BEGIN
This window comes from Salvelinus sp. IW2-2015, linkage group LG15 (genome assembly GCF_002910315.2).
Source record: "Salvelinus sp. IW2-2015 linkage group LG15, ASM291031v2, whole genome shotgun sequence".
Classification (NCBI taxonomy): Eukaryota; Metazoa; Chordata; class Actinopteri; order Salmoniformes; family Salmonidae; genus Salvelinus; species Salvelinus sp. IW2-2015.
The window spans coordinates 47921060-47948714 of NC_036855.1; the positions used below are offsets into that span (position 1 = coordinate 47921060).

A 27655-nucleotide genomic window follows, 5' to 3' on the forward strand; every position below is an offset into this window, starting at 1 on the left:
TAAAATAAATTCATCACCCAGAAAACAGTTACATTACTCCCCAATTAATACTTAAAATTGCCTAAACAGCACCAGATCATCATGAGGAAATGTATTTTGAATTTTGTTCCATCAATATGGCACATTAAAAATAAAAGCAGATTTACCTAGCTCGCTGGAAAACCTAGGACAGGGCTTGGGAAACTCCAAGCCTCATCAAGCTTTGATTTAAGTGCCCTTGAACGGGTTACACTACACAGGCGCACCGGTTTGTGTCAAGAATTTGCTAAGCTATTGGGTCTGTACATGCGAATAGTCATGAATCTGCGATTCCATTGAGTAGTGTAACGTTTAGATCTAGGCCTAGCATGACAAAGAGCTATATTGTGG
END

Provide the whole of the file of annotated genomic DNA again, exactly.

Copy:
This window comes from Salvelinus sp. IW2-2015, linkage group LG15 (genome assembly GCF_002910315.2).
Source record: "Salvelinus sp. IW2-2015 linkage group LG15, ASM291031v2, whole genome shotgun sequence".
Classification (NCBI taxonomy): Eukaryota; Metazoa; Chordata; class Actinopteri; order Salmoniformes; family Salmonidae; genus Salvelinus; species Salvelinus sp. IW2-2015.
The window spans coordinates 47921060-47948714 of NC_036855.1; the positions used below are offsets into that span (position 1 = coordinate 47921060).

A 27655-nucleotide genomic window follows, 5' to 3' on the forward strand; every position below is an offset into this window, starting at 1 on the left:
TAAAATAAATTCATCACCCAGAAAACAGTTACATTACTCCCCAATTAATACTTAAAATTGCCTAAACAGCACCAGATCATCATGAGGAAATGTATTTTGAATTTTGTTCCATCAATATGGCACATTAAAAATAAAAGCAGATTTACCTAGCTCGCTGGAAAACCTAGGACAGGGCTTGGGAAACTCCAAGCCTCATCAAGCTTTGATTTAAGTGCCCTTGAACGGGTTACACTACACAGGCGCACCGGTTTGTGTCAAGAATTTGCTAAGCTATTGGGTCTGTACATGCGAATAGTCATGAATCTGCGATTCCATTGAGTAGTGTAACGTTTAGATCTAGGCCTAGCATGACAAAGAGCTATATTGTGG